And running away, and wanting their liquor and women,
And the night-fires going out, and the lack of shelters,
And the cities hostile and the towns unfriendly
And the villages dirty and charging high prices:
A hard time we had of it.
At the end we preferred to travel all night,
Sleeping in snatches,
With the voices singing in our ears, saying
That this was all folly.


Then at dawn we came down to a temperate valley,
Wet, below the snow line, smelling of vegetation;
With a running stream and a water-mill beating the darkness,
And three trees on the low sky,
And an old white horse galloped away in the meadow.
Then we came to a tavern with vine-leaves over the lintel,
Six hands at an open door dicing for pieces of silver,
And feet kicking the empty wine-skins.
But there was no information, and so we continued
And arrived at evening, not a moment too soon
Finding the place; it was (you may say) satisfactory.


And all this was a long time ago, I remember,
And I would do it again, but set down
This set down
This: were we led all that way for
Birth or Death? There was a Birth, certainly,
We had evidence and no doubt. I had seen birth and death,
But had thought they were different; this Birth was
Hard and bitter agony for us, like Death, our death.
We returned to our places, these Kingdoms,
But no longer at ease here, in the old dispensation,
With an alien people clutching their gods.
I should be glad of another death.

Saturday, January 4, 2014

Goodbye Phil Everly

I heard the news today about Phil Everly.  Phil and his brother Don influenced more artists than we could count - Beatles, Simon and Garfunkel, me.....

Phil, God be with you, thank you for the music...you will never be forgotten.



Friday, January 3, 2014

First "2014" Snowfall in Brookdale Park


New Jersey received it's first snowfall of the New Year ! After shoveling this morning, I trekked over to Brookdale Park and took a few shots. It was 11*F, so I didn't stay outside for long...  enjoy the Robert Frost poem...
 
 Dust of Snow




The way a crow
Shook down on me
The dust of snow
From a hemlock tree



Has given my heart
A change of mood
And saved some part
Of a day I had rued.



** looks like icing on a cake, don't it ? **



Thursday, January 2, 2014

St. Basil the Great


 When someone steals another's clothes, we call them a thief. Should we not give the same name to one who could clothe the naked and does not? The bread in your cupboard belongs to the hungry; the coat unused in your closet belongs to the one who needs it; the shoes rotting in your closet belong to the one who has no shoes; the money which you hoard up belongs to the poor.”St. Basil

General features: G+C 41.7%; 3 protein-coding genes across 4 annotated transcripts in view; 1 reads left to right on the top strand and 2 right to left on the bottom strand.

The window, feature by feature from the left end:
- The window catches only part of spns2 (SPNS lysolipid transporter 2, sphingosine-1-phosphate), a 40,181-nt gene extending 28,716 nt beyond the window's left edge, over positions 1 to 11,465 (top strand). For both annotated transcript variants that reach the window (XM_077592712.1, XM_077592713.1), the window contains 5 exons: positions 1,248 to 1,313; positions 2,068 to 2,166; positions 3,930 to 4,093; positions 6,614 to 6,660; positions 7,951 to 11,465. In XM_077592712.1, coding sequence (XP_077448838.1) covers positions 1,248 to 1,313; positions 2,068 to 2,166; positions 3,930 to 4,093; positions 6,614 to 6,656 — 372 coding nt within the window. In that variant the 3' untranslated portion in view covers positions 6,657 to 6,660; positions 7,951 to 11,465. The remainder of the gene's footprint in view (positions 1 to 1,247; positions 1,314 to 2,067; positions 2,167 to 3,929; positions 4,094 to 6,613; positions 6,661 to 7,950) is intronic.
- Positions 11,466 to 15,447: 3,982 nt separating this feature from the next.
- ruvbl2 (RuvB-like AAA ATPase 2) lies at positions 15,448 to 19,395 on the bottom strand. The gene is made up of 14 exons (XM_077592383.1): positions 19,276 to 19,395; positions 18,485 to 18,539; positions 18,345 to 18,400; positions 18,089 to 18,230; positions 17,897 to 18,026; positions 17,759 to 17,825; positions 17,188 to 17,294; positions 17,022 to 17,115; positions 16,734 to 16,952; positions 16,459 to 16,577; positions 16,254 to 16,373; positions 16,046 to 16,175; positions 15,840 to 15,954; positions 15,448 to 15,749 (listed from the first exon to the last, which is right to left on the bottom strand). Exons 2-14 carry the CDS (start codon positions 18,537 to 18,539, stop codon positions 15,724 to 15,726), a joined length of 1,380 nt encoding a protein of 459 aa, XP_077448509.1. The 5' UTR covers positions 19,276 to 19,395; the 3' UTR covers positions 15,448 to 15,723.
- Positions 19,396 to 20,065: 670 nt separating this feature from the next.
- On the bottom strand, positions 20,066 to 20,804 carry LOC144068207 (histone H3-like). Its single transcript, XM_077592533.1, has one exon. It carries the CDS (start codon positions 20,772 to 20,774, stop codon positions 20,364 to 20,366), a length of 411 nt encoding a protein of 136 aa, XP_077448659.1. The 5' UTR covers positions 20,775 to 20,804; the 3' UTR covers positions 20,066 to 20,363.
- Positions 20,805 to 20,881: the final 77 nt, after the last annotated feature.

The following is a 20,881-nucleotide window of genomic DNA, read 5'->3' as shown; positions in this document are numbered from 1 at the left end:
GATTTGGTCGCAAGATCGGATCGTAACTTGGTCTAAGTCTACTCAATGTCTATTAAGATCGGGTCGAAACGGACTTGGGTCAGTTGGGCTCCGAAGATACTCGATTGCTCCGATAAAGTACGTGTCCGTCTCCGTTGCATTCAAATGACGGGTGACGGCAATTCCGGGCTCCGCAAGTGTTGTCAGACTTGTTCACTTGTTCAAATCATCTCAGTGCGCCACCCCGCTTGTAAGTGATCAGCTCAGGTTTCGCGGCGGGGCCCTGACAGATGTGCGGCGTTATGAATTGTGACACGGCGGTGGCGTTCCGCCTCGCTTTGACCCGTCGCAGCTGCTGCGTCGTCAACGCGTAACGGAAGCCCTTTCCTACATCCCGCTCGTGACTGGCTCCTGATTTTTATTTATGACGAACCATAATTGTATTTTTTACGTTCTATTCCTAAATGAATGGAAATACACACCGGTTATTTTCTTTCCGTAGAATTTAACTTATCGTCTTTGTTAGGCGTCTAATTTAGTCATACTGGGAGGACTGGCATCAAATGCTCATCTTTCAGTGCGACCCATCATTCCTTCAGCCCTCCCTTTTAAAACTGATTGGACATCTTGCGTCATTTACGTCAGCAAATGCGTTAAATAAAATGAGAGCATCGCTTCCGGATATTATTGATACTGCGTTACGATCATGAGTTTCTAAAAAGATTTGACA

Tonight in New Jersey the snow has begun to fall. The temperature is dropping quickly. By this time tomorrow we will have temperatures nearing or slightly below 0*F. This is quite unusual for New Jersey. 

There are many of God's children sleeping outside in the cold. Pray for them - pray that they seek and find shelter.

Wednesday, January 1, 2014

Happy New Year and Kudos to Sonia Sotomayor !


I pray that all of you have a Blessed New Year !

And so far, so good. Supreme Court Justice Sonia Sotomayor has granted a temporary Obamacare exemption to the Little Sisters of the Poor - let us hope that this is a trend... Kudos to Sonia ! You can read more HERE.

 Here are some words by Pope Francis, from his World Peace Day Message..


We Christians believe that in the Church we are all members of a single body, all mutually necessary, because each has been given a grace according to the measure of the gift of Christ, for the common good (cf. Eph 4:7,25; 1 Cor 12:7). Christ has come to the world so as to bring us divine grace, that is, the possibility of sharing in his life. This entails weaving a fabric of fraternal relationships marked by reciprocity, forgiveness and complete self-giving, according to the breadth and the depth of the love of God offered to humanity in the One who, crucified and risen, draws all to himself: “A new commandment I give to you, that you love one another; even as I have loved you, that you also love one another. By this all will know that you are my disciples, if you have love for one another” (Jn 13:34-35). This is the good news that demands from each one a step forward, a perennial exercise of empathy, of listening to the suffering and the hopes of others, even those furthest away from me, and walking the demanding path of that love which knows how to give and spend itself freely for the good of all our brothers and sisters.


Christ embraces all of humanity and wishes no one to be lost. “For God sent the Son into the world, not to condemn the world, but that the world might be saved through him” (Jn 3:17). He does it without oppressing or constraining anyone to open to him the doors of heart and mind. “Let the greatest among you become as the youngest, and the leader as one who serves” – Jesus Christ says – “I am among you as one who serves” (Lk 22:26-27). Every activity therefore must be distinguished by an attitude of service to persons, especially those furthest away and less known. Service is the soul of that fraternity that builds up peace. 


May Mary, the Mother of Jesus, help us to understand and live every day the fraternity that springs up from the heart of her Son, so as to bring peace to each person on this our beloved earth.


From the Vatican, 8 December 2013

You can read the complete message from Pope Francis HERE